Both days that do spring to mind and could have ended up worse however came about both by mechanical breakdowns. 

In the first instance, the fuel pump died while fuelling up at a small, rural garage. Never fear, they could get one delivered within a couple of hours. A local lad at the pump offered to drop us to the river below town and we fished our way back up. The mechanic came to collect us from the bridge around lunchtime in my repaired truck and then off we went to our initial destination for the day. Ironically, we caught more fish on the unintended morning session on a usually blasé, lower section of river than we did the whole afternoon on our more exotic river of choice. 

The second came about when the truck simply died in the middle of nowhere in rural Southland. A mechanic was arranged with a tow vehicle but would not be there for hours which would not help my clients situation. An impromptu roadside fly casting clinic while sending a few text messages,  and my local band of mates rallied and came to the rescue. Firstly, Simon Chu appeared with cheery yarns and a much needed drop off to a river well out of his way, and back towards town, and then at the days end the Rees Hotel Concierge, and good friend of mine Benny Sexton came to pick us up and drop us back to town with a car full of true blue kiwi snacks, beverages and some bloody good kiwi banter to take the onus off a stressed, but much relieved and appreciative guide. 

Both clients have been back many times since and were overwhelmed at the lengths kiwis go to to help each other out. 

With many years of happy clients, Chris has built up a strong returning customer base, even with the borders closed!

Now the borders are open again, how is your season looking going forward? Also is there any advice you can give to anglers on how to handle the inevitable influx of tourist anglers?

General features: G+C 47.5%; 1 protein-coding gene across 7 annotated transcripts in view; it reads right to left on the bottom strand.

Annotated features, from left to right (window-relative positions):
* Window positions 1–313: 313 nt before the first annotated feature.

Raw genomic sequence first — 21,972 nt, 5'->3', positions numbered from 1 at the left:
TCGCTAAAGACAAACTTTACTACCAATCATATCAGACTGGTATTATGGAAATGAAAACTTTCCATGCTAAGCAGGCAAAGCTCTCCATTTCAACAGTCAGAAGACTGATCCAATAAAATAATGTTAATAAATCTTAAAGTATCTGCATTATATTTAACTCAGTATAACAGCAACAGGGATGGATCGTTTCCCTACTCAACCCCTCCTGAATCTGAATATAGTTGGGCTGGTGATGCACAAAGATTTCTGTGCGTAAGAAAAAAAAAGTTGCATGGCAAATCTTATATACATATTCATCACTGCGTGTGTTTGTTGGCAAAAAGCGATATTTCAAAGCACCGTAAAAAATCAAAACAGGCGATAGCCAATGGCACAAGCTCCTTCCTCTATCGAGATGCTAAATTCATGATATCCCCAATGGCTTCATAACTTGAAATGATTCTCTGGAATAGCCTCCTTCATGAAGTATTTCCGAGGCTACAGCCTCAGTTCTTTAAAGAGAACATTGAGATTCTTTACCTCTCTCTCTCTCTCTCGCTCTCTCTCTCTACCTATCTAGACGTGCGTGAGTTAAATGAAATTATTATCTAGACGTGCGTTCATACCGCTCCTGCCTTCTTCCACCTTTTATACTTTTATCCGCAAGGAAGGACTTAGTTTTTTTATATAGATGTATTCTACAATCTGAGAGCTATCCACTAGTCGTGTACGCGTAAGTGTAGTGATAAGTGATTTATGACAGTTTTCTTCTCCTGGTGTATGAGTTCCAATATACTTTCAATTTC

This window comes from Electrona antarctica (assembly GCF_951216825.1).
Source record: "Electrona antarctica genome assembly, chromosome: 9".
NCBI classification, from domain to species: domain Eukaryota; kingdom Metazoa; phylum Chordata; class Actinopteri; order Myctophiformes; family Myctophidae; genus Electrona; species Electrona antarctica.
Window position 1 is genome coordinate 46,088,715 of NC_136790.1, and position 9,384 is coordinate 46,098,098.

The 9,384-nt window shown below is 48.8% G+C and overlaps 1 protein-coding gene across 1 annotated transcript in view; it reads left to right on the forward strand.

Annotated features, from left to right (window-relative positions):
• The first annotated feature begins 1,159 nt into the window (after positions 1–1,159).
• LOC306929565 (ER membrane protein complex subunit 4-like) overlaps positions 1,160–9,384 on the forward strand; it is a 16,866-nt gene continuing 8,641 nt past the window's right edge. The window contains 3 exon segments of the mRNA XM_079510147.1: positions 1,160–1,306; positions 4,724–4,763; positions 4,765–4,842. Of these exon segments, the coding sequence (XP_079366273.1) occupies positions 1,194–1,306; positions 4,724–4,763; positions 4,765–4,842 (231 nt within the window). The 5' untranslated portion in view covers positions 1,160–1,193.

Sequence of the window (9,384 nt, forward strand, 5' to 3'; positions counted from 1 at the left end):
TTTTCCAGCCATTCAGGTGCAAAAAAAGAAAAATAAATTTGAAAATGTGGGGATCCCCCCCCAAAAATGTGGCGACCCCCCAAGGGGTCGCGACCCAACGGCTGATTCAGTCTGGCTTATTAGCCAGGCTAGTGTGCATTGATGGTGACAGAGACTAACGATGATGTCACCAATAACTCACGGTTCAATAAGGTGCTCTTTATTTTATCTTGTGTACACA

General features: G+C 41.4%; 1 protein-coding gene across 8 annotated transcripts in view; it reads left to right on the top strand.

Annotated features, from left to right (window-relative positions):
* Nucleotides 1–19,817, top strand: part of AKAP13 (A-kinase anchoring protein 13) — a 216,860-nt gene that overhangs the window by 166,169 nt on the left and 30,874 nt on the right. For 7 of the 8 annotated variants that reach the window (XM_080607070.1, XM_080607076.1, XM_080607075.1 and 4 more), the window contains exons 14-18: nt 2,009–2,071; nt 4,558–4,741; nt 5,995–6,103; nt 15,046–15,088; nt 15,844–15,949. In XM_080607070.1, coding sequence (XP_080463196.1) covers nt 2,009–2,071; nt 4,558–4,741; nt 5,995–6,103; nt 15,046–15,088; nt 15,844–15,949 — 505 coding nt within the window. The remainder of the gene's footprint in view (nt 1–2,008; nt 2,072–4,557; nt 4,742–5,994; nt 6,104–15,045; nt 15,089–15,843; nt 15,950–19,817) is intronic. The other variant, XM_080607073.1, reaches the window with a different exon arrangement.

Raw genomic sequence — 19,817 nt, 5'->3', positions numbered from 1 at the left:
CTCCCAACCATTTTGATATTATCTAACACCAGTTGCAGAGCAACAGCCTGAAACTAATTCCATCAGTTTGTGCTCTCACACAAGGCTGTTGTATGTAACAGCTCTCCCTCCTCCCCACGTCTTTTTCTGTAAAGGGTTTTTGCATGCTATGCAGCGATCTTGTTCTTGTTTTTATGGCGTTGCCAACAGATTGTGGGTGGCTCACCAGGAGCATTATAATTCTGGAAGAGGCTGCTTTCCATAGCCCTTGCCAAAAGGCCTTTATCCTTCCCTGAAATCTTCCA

I was very fortunate that throughout covid my business remained busy. Im guessing through my writing, presentations, fundraisers and events through Manic Tackle Project Ive had a lot of exposure to numerous angling circles throughout NZ and this came back to me over the past two years with Kiwi anglers wanting to try something new and learn something new. This coming season has been booked for a couple of years now with both covid relocates and a good percentage of Kiwi anglers returning. 

My thoughts are be aware of angling etiquette if and when things get busy. Theres never an excuse to walk upon another angler but bare in mind it may be totally innocent. There are loads of rivers around the South each with numerous access points. Move about and try new locations if your first choice has a car at the access. Also, leave a note on your car as to

Wether you have gone upstream or down as latecomers may choose to wander in the unoccupied direction. 

Its the more famous rivers that obviously get visited more often but here’s a tip: there’s a lot of great fly fishing to be found on the mid to lower sections of many rivers, and throughout many waters we often drive past en route to more popular locations. These are often my bread and butter guide waters on weekends and holiday periods. Put in your own groundwork and enjoy the rewards. 


If you want to follow Chris more closely, read his writings or even book a day on the river with him, visit his website here:

Also if your one that loves daily updates and nuggets of wisdom, follow Chris' Facebook page here: Fly Fishing With Chris Dore & Friends 

Now living on the lakefront in Kingston, Chris can literally catch fish on his doorstep!